By John Pring Disability News Service 3rd August 2017
The government and its private sector contractors are refusing to investigate claims of widespread dishonesty in the benefits assessment industry, despite Disability News Service (DNS) collecting more than 200 such cases.
The cases have been compiled during a DNS investigation into allegations that healthcare professionals working for outsourcing giants Capita and Atos have been lying in personal independence payment (PIP) assessment reports they have written for the Department for Work and Pensions (DWP).
Eight months after the investigation began, DNS now has a database of more than 200 cases in which disabled people have described – in varying levels of detail – how assessors lied in their written reports.
But this week, DWP, Atos and Capita all refused to launch an investigation into the claims of widespread dishonesty.
In one of the latest cases passed to DNS, a woman disabled as a result of stage three breast cancer has described how she requested a copy of her assessment report after she was told that she had been turned down for PIP and had been awarded zero points (a claimant needs eight points for the PIP standard rate and 12 for the enhanced rate).
She said she was “utterly shocked” when she read the report because it was “full of complete lies”, including the assessor stating that her daughter takes her shopping every week, when she lives in Northern Ireland and her daughter has lived in England for the last 16 years.
Another claimant said of her PIP assessor: “She lied 11 times on the report despite my sending in a large amount of letters/documents outlining my conditions and support from specialists.
“She asked my carer questions, too, and wrote the opposite of most of the things we told her.”
A third claimant, who stayed in his wheelchair throughout his PIP assessment, was said by his assessor to have got up from the wheelchair and walked about.
He said the report was “just a pack of lies”, and included “results for tests not done” and “test results falsely reported”. He said he planned to report the nurse assessor to the Nursing and Midwifery Council (NMC).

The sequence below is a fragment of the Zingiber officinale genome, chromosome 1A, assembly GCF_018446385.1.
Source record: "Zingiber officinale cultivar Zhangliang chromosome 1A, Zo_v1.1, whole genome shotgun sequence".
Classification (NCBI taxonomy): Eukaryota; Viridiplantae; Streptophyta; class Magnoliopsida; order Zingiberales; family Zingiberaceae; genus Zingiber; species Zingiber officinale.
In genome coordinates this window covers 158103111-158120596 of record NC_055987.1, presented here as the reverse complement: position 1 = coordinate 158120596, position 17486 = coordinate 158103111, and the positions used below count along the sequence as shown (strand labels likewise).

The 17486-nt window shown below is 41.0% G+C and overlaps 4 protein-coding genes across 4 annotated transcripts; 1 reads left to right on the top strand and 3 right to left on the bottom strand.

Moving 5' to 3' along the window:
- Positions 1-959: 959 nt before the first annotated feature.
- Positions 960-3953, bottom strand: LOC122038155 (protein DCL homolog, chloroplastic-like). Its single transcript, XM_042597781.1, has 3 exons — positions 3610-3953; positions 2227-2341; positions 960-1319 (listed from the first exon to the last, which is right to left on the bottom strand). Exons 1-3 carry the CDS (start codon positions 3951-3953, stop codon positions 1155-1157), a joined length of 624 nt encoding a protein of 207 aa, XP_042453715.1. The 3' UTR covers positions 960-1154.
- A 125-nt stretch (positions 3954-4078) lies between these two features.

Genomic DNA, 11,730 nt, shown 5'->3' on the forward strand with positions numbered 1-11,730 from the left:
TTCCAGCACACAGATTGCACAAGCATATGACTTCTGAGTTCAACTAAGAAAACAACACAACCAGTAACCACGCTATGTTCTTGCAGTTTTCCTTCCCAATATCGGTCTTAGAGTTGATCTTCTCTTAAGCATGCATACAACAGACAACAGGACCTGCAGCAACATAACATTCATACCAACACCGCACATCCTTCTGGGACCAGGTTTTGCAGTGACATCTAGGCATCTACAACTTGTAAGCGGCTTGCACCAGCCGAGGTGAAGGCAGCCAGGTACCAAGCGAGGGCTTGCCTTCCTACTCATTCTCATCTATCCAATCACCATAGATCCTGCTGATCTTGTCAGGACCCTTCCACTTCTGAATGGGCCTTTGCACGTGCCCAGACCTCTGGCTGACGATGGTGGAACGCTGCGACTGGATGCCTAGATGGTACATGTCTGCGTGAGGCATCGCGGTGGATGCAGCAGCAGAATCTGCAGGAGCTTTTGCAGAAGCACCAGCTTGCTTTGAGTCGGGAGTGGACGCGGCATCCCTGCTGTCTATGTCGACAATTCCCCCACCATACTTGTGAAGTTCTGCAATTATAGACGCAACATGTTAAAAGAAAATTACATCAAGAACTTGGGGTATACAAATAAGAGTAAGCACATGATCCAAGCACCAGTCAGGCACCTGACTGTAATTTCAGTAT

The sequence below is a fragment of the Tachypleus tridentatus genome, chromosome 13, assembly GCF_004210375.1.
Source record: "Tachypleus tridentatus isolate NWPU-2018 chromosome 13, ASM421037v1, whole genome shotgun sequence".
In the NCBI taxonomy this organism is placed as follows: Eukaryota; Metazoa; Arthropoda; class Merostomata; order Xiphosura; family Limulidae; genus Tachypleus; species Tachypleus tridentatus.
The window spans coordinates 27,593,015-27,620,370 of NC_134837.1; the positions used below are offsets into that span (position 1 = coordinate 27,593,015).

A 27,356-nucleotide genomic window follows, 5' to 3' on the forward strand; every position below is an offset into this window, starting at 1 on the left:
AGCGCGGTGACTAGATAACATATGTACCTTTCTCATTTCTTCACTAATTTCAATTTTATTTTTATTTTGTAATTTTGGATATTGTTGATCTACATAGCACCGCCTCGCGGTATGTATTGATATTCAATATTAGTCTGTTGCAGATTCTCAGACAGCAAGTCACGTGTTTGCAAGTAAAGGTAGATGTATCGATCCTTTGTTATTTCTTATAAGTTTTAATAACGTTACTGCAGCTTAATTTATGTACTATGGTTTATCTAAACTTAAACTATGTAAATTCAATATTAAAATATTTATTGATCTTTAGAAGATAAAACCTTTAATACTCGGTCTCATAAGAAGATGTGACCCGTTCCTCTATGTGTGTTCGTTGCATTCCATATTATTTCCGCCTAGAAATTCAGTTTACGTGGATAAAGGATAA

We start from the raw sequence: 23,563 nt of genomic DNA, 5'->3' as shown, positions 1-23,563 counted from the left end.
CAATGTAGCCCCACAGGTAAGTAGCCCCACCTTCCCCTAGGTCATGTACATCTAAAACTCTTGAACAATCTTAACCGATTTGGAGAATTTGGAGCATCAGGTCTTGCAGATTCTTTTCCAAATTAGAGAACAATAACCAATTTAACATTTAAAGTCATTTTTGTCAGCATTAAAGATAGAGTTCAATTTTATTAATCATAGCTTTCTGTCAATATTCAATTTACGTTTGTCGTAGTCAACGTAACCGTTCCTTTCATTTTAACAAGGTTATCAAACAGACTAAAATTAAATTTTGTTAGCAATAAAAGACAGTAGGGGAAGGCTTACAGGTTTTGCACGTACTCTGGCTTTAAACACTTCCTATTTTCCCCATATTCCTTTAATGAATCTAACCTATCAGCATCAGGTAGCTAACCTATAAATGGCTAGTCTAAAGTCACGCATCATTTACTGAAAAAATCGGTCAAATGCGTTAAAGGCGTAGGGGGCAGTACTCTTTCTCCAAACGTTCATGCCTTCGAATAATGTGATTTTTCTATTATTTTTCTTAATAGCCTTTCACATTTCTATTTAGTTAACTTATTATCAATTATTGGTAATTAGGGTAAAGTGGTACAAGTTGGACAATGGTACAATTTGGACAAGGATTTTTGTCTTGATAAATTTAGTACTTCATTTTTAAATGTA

Another claimant described how her nurse assessor stopped the PIP assessment halfway through, as she said she did not want to cause her any pain or discomfort.
She said: “She never ever asked was I in pain. When I received her report through the DWP, she lied through her teeth from beginning to end. She said that I stopped the assessment. I got 0 points.
“I have osteoarthritis, and have had one hip replaced, I have osteoporosis in my lower back, I have severe bladder problems, and need a pad on 24/7.
“I also told her that I have a growth on my liver, but she failed to mention this at all.”
A fourth claimant has told DNS: “Having produced the most incredible work of fiction since Harry Potter, my complaints to Atos have been all but brushed off like a flea on an elephant.
“While awaiting their ‘second level investigation’ and the outcome of my tribunal, I have now been prescribed anti-depressants and the trauma of it all has broken me.
“As a former healthcare professional of nearly 30 years, the thought that a fellow ‘professional’ could treat a human being in such a degrading way and lie through their teeth about them leaves me aghast.
“Even the NMC didn’t want to know, which I found shocking. The damage to my mental, physical and emotional wellbeing can’t be measured.”
DWP has confirmed again this week that it does not believe there is any dishonesty among its PIP assessors, and that it is not planning to launch an inquiry.
In a statement, a DWP spokeswoman said: “As we’ve previously made clear, assessment providers must adhere to strict quality standards regarding staff recruitment and training.
“They must demonstrate that their health professionals meet all of our requirements before they are approved to carry out assessments.
“All the health professionals are subject to on-going quality audits to ensure they continue to deliver high-quality assessments.
“Should they fall below our required standards, they are stopped from carrying out assessments.”
She said that Atos and Capita have their own complaints systems, which signpost complainants to the Independent Case Examiner if they remain dissatisfied with the final response.
Capita has also refused to order an inquiry into the claims.
A Capita spokeswoman said in a statement: “Our assessors are healthcare professionals who are committed to delivering high-quality and accurate reports throughout the Midlands, Wales and Northern Ireland in line with Department for Work and Pensions and [Northern Ireland] Department for Communities guidance.
“If someone is unhappy with the assessment service we have provided, they are welcome to contact us by phone, text phone, email or post so that we can look into their concern and understand what we are doing well as well as where we need to do things better.”
Atos has also refused to launch an investigation into the claims of widespread dishonesty by its assessors.
An Atos spokesman said: “We pride ourselves on providing a professional, compassionate and high-quality assessment service using the criteria as laid out by government and we will always investigate when and if complaints are made.
“Should any evidence be found of an assessment which does not meet our high standards then we will of course act promptly.”